Dealing with Difficult People – Part 2

Today I want to share with you some practical steps you can take when dealing with a difficult person.

Many times we are approached by an angry parent, volunteer or co-worker at a time when we are the least prepared to deal with an emotional or heated conversation. In those moments, it’s all too easy to…

  • Say something we will later regret.
  • Make promises we can’t keep just to shut them up.
  • Say nothing in hopes they will just go away.

In the “heat of battle,” there are a lot of things that go through my mind. Things like “Why am I in ministry” or “I wish I had a taser” or “this would be a good time for the rapture.” haha

But the truth is even in those moments I want to find the best possible solution or course of action. Remember, these people will always be around. Ignoring them will only delay the problem and convincing them to try the church down the street will only perpetuate the problem because the pastor down the street may be doing the same thing.

When I realize I am dealing with a difficult person, I think of three words that help me to remember a good strategy for properly dealing with conflict and guiding my response.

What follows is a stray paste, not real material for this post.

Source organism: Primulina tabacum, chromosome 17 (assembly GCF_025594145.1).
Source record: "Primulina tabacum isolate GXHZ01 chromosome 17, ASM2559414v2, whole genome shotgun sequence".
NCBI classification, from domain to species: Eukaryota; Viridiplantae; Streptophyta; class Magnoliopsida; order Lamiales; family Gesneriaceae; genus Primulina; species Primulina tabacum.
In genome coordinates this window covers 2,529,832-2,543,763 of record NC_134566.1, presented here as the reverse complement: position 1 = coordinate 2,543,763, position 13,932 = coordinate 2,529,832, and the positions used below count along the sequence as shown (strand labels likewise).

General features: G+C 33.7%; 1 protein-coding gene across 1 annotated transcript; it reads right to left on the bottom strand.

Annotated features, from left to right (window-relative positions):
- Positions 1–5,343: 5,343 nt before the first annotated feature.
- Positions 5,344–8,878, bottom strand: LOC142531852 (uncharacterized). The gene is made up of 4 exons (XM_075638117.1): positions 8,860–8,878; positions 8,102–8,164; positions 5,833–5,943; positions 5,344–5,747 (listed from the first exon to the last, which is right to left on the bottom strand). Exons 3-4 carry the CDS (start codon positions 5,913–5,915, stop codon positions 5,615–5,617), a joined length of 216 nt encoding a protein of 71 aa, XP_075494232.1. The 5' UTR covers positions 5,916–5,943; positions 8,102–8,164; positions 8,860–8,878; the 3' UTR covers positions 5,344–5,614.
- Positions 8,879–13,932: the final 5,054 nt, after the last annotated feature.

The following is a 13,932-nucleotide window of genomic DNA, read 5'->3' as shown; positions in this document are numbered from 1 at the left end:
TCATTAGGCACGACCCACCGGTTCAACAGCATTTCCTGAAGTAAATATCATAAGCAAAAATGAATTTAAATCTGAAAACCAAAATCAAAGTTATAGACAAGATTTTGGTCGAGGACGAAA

Key Strategies in Dealing with Difficult People:

Listen
Learn
Love

LISTEN:

My dear brothers and sisters, be quick to listen, slow to speak, and slow to get angry. Your anger can never make things right in God’s sight. James 1:19-20(NLT)

Listen Up!

  • Listening Slows Me Down

If I’m listening, I’m less likely to lash out. It gives my mind and heart an opportunity to align before I open my mouth. Typically if I really try to listen to the person, I get over the initial hump of saying something stupid.

  • Listening Shows I Care

Often times when people see that you genuinely care, it diffuses some of the emotion they are bringing into the conversation.

Now, here’s a question for you…….what do you do if you don’t care? Come on, you know there are times people are complaining or sharing some “input” and the reality is you simply don’t care.

For example, a dad shares with you in the hallway that his wife left him and took the kids. He is pouring out his heart and looking for some guidance. After that conversation, you walk a few steps and a person who has been waiting to talk with you steps in your path. “Excuse me, I wanted to talk with you about the music in the children’s room. It seems to be much louder than necessary and I really feel you should do something about it.”

Guess what, in that moment I really don’t care! I am consumed with the hurt and pain my brother is feeling over a real life tragedy. The music may be too loud, but in that moment I don’t care.

That’s where LISTENING helps me. It’s a discipline that forces me to separate the two issues. This lady in front of me doesn’t know about the previous conversation. She just knows the loud music bothers her son. So by LISTENING I slow down and show I care.

In the next blog post, we’ll talk about the next step…LEARNING.

Comments

  1. Elaine roberts says:

    Those are are 3 L’s we use in the reef.

  2. Reblogged this on Relationship Tonic.

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